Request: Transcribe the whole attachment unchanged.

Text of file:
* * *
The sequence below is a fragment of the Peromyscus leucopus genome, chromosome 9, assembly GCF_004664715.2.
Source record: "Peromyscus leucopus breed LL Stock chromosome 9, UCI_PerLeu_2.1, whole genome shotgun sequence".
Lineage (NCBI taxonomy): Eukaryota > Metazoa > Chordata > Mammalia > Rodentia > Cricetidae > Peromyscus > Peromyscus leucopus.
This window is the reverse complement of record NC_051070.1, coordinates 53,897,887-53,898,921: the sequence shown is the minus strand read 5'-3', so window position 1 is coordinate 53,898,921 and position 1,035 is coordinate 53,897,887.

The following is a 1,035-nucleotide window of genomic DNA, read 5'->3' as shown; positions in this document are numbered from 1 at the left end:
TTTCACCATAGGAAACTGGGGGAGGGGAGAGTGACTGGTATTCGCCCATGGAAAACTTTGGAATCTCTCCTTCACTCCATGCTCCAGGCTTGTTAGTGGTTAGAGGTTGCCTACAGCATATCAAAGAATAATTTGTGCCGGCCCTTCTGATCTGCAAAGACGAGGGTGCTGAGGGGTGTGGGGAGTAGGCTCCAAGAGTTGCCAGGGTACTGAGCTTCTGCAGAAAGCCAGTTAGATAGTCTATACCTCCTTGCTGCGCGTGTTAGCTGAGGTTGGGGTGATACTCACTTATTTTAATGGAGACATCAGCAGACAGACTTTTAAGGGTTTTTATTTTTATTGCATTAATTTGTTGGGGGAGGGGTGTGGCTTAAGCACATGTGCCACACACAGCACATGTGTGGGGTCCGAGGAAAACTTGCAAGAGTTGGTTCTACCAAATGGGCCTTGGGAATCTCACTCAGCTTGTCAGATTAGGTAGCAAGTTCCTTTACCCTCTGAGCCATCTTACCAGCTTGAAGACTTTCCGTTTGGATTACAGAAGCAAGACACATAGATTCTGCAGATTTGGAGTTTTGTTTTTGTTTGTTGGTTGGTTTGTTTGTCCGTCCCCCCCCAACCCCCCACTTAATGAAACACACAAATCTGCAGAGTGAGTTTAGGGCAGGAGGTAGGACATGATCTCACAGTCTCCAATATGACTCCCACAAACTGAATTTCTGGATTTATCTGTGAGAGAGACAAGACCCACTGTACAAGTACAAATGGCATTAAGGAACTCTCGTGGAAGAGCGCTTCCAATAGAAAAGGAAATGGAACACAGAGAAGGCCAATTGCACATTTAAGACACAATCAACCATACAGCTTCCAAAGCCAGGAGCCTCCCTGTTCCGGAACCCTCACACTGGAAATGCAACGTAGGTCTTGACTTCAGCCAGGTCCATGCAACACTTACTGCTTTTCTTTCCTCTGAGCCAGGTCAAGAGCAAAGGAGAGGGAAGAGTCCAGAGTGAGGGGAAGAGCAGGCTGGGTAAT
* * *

The sequence below is a fragment of the Peromyscus leucopus genome, chromosome 9, assembly GCF_004664715.2.
Source record: "Peromyscus leucopus breed LL Stock chromosome 9, UCI_PerLeu_2.1, whole genome shotgun sequence".
Lineage (NCBI taxonomy): Eukaryota > Metazoa > Chordata > Mammalia > Rodentia > Cricetidae > Peromyscus > Peromyscus leucopus.
This window is the reverse complement of record NC_051070.1, coordinates 53,897,887-53,898,921: the sequence shown is the minus strand read 5'-3', so window position 1 is coordinate 53,898,921 and position 1,035 is coordinate 53,897,887.

The following is a 1,035-nucleotide window of genomic DNA, read 5'->3' as shown; positions in this document are numbered from 1 at the left end:
TTTCACCATAGGAAACTGGGGGAGGGGAGAGTGACTGGTATTCGCCCATGGAAAACTTTGGAATCTCTCCTTCACTCCATGCTCCAGGCTTGTTAGTGGTTAGAGGTTGCCTACAGCATATCAAAGAATAATTTGTGCCGGCCCTTCTGATCTGCAAAGACGAGGGTGCTGAGGGGTGTGGGGAGTAGGCTCCAAGAGTTGCCAGGGTACTGAGCTTCTGCAGAAAGCCAGTTAGATAGTCTATACCTCCTTGCTGCGCGTGTTAGCTGAGGTTGGGGTGATACTCACTTATTTTAATGGAGACATCAGCAGACAGACTTTTAAGGGTTTTTATTTTTATTGCATTAATTTGTTGGGGGAGGGGTGTGGCTTAAGCACATGTGCCACACACAGCACATGTGTGGGGTCCGAGGAAAACTTGCAAGAGTTGGTTCTACCAAATGGGCCTTGGGAATCTCACTCAGCTTGTCAGATTAGGTAGCAAGTTCCTTTACCCTCTGAGCCATCTTACCAGCTTGAAGACTTTCCGTTTGGATTACAGAAGCAAGACACATAGATTCTGCAGATTTGGAGTTTTGTTTTTGTTTGTTGGTTGGTTTGTTTGTCCGTCCCCCCCCAACCCCCCACTTAATGAAACACACAAATCTGCAGAGTGAGTTTAGGGCAGGAGGTAGGACATGATCTCACAGTCTCCAATATGACTCCCACAAACTGAATTTCTGGATTTATCTGTGAGAGAGACAAGACCCACTGTACAAGTACAAATGGCATTAAGGAACTCTCGTGGAAGAGCGCTTCCAATAGAAAAGGAAATGGAACACAGAGAAGGCCAATTGCACATTTAAGACACAATCAACCATACAGCTTCCAAAGCCAGGAGCCTCCCTGTTCCGGAACCCTCACACTGGAAATGCAACGTAGGTCTTGACTTCAGCCAGGTCCATGCAACACTTACTGCTTTTCTTTCCTCTGAGCCAGGTCAAGAGCAAAGGAGAGGGAAGAGTCCAGAGTGAGGGGAAGAGCAGGCTGGGTAAT